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Health, Height, Nutrition, and Mortality: Evidence on the "Antebellum Puzzle" from Union Army Recruits in the Middle of the Nineteenth Century


  • Michael R. Haines


The Antebellum Puzzle' describes the situation of declining stature and pos mortality in the three decades prior to the American Civil War (1861-65). It is this period was one of rapid economic growth and development in the United State the debate has centered on whether the American diet, both in terms of protein a deteriorated in the middle of the 19th century. But the mortality environment a have worsened (or at least did not improve), connected with factors such as urba commercialization, and increased geographic mobility. This paper uses data on t Union Army recruits as an indicator of the standard of living of Americans durin Particular attention is paid to New York State and comparisons to the rest of th York State, mortality was not improving in the antebellum period and was deterio York City. For the United States and for New York State, urbanization was negat heights, as was the census death rate in 1850 and a measure of mobility (proport population foreign born). Although, New York State's agriculture was rapidly co in this era and specializing in dairy products, its nutrition may have been dete with substantial local variation. Mortality was also not improving and worsened Both contributed to a decline in this biological indicator of the standard of li both New York and the whole United States were experiencing Smithian' economic g (induced by transport improvements and widening markets) with negative externali York State was an area in advance of much of the nation in terms of both urban/i agricultural development in the antebellum period.

Suggested Citation

  • Michael R. Haines, 1998. "Health, Height, Nutrition, and Mortality: Evidence on the "Antebellum Puzzle" from Union Army Recruits in the Middle of the Nineteenth Century," NBER Historical Working Papers 0107, National Bureau of Economic Research, Inc.
  • Handle: RePEc:nbr:nberhi:0107 Note: DAE

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    References listed on IDEAS

    1. Robert William Fogel, 1993. "New Sources and New Techniques for the Study of Secular Trends in Nutritional Status, Health, Mortality, and the Process of Aging," NBER Historical Working Papers 0026, National Bureau of Economic Research, Inc.
    2. Lee A. Craig & Thomas Weiss, 1997. "Nutritional Status and Agricultural Surpluses in the Antebellum United States," NBER Historical Working Papers 0099, National Bureau of Economic Research, Inc.
    3. Robert W. Fogel, 1986. "Nutrition and the Decline in Mortality since 1700: Some Preliminary Findings," NBER Chapters,in: Long-Term Factors in American Economic Growth, pages 439-556 National Bureau of Economic Research, Inc.
    4. David, Paul A., 1967. "The Growth of Real Product in the United States Before 1840: New Evidence, Controlled Conjectures," The Journal of Economic History, Cambridge University Press, vol. 27(02), pages 151-197, June.
    5. Robert E. Gallman, 1992. "American Economic Growth before the Civil War: The Testimony of the Capital Stock Estimates," NBER Chapters,in: American Economic Growth and Standards of Living before the Civil War, pages 79-120 National Bureau of Economic Research, Inc.
    6. Michael Haines, 1979. "The use of model life tables to estimate mortality for the United States in the late nineteenth century," Demography, Springer;Population Association of America (PAA), vol. 16(2), pages 289-312, May.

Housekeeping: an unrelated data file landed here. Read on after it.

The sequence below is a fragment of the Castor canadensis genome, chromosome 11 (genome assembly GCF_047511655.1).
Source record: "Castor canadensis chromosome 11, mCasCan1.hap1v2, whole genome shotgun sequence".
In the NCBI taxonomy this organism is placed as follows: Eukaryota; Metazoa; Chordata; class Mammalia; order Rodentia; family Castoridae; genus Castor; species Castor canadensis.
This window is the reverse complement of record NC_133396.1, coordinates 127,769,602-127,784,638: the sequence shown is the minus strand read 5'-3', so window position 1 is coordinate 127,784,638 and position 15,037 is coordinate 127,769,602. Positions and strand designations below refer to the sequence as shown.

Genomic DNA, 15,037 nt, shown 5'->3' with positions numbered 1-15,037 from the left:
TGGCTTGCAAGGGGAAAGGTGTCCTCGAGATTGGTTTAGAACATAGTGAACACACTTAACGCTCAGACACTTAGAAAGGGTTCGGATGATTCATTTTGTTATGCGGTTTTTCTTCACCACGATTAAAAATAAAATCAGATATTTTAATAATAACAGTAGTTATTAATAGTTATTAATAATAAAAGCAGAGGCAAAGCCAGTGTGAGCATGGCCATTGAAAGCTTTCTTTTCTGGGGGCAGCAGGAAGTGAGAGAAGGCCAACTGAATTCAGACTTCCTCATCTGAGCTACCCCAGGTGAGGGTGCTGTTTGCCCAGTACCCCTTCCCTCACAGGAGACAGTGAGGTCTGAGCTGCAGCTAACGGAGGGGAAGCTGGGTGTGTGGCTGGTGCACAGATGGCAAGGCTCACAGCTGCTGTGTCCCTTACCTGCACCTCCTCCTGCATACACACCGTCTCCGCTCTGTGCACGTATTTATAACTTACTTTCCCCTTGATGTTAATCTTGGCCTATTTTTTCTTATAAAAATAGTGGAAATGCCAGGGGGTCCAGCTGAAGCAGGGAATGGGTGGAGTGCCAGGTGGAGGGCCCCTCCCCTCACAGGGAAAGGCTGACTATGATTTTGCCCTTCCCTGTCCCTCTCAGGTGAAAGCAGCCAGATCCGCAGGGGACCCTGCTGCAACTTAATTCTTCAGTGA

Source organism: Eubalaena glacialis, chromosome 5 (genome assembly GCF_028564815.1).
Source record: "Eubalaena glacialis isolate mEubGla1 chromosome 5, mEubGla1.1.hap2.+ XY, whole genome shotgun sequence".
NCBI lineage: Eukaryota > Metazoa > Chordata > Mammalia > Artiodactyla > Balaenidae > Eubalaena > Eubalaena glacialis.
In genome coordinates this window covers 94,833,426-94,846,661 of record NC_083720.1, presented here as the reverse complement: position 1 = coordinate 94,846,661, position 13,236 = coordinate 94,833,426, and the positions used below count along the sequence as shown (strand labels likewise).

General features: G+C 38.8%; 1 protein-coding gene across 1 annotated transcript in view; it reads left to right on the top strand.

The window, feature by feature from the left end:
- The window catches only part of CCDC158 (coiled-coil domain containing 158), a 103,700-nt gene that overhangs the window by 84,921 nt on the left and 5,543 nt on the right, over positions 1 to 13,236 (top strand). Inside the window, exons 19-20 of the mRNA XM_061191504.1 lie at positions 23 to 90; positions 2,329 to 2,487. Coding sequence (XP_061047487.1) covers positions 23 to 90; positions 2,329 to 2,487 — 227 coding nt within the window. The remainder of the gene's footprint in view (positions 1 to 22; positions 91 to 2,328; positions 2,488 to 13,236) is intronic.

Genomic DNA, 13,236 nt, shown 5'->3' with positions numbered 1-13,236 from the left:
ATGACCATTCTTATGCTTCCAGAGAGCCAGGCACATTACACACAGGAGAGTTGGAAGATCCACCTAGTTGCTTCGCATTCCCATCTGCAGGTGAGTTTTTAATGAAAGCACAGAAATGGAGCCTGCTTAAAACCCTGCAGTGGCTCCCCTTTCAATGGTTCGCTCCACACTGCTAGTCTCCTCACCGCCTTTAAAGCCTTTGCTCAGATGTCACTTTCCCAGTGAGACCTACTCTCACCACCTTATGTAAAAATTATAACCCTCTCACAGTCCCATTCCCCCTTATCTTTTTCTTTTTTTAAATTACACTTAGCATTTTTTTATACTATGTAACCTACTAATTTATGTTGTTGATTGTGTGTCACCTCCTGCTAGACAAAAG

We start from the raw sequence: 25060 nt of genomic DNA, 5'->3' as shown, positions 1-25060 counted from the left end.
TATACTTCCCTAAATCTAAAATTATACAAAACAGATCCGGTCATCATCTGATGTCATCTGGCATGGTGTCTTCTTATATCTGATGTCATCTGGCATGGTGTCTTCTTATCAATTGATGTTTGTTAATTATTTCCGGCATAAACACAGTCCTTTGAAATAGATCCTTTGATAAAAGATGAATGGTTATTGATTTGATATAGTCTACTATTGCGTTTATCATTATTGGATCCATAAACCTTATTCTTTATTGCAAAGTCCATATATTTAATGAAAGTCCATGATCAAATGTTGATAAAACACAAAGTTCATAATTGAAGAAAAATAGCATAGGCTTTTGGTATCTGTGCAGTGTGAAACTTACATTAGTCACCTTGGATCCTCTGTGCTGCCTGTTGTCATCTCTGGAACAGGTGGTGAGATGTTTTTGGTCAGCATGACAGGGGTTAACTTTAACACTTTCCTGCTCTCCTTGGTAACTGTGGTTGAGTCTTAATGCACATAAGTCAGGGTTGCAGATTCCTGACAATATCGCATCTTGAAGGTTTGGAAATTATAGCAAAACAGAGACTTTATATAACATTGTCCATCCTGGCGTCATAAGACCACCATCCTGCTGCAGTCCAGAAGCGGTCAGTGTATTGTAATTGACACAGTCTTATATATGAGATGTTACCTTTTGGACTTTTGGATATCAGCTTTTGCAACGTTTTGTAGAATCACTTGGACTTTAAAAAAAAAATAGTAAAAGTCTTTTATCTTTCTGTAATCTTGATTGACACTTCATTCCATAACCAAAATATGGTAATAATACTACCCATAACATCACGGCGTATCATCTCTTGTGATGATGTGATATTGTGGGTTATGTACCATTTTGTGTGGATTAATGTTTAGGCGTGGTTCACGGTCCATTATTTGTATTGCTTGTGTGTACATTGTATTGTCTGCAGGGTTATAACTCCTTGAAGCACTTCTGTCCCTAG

7. Margo, Robert A. & Steckel, Richard H., 1983. "Heights of Native-Born Whites During the Antebellum Period," The Journal of Economic History, Cambridge University Press, vol. 43(01), pages 167-174, March.
    8. John Komlos, 1995. "The Biological Standard of Living on Three Continents: Further Essays in Anthropometric History," Books by John Komlos, Department of Economics, University of Munich, number 10.
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    Cited by:

    1. Scott A. Carson, 2008. "Geography and Insolation in 19th Century US African-American and White Statures," CESifo Working Paper Series 2229, CESifo Group Munich.
    2. Henderson, R. Max, 2005. "The bigger the healthier: Are the limits of BMI risk changing over time?," Economics & Human Biology, Elsevier, vol. 3(3), pages 339-366, December.
    3. Komlos, John & Baten, Jörg, 2003. "Looking Backward and Looking Forward: Anthropometric Research and the Development of Social Science History," Discussion Papers in Economics 59, University of Munich, Department of Economics.
    4. Noymer, Andrew, 2009. "Testing the influenza-tuberculosis selective mortality hypothesis with Union Army data," Social Science & Medicine, Elsevier, vol. 68(9), pages 1599-1608, May.
    5. Scott A. Carson, 2008. "Demographic, Residential, and Socioeconomic Effects on the Distribution of 19th Century African-American Stature," CESifo Working Paper Series 2479, CESifo Group Munich.
    6. Michael R. Haines, 2001. "The Urban Mortality Transition in the United States, 1800-1940," NBER Historical Working Papers 0134, National Bureau of Economic Research, Inc.
    7. Jörg Baten, 2002. "Did Partial Globalization Increase Inequality? Did Inequality Stimulate Globalization Backlash? The case of the Latin American Periphery, 1950-80," CESifo Working Paper Series 683, CESifo Group Munich.
    8. repec:eee:streco:v:41:y:2017:i:c:p:43-52 is not listed on IDEAS
    9. Komlos, John, 2003. "How to (and How Not to) Analyze Deficient Height Samples," Discussion Papers in Economics 56, University of Munich, Department of Economics.

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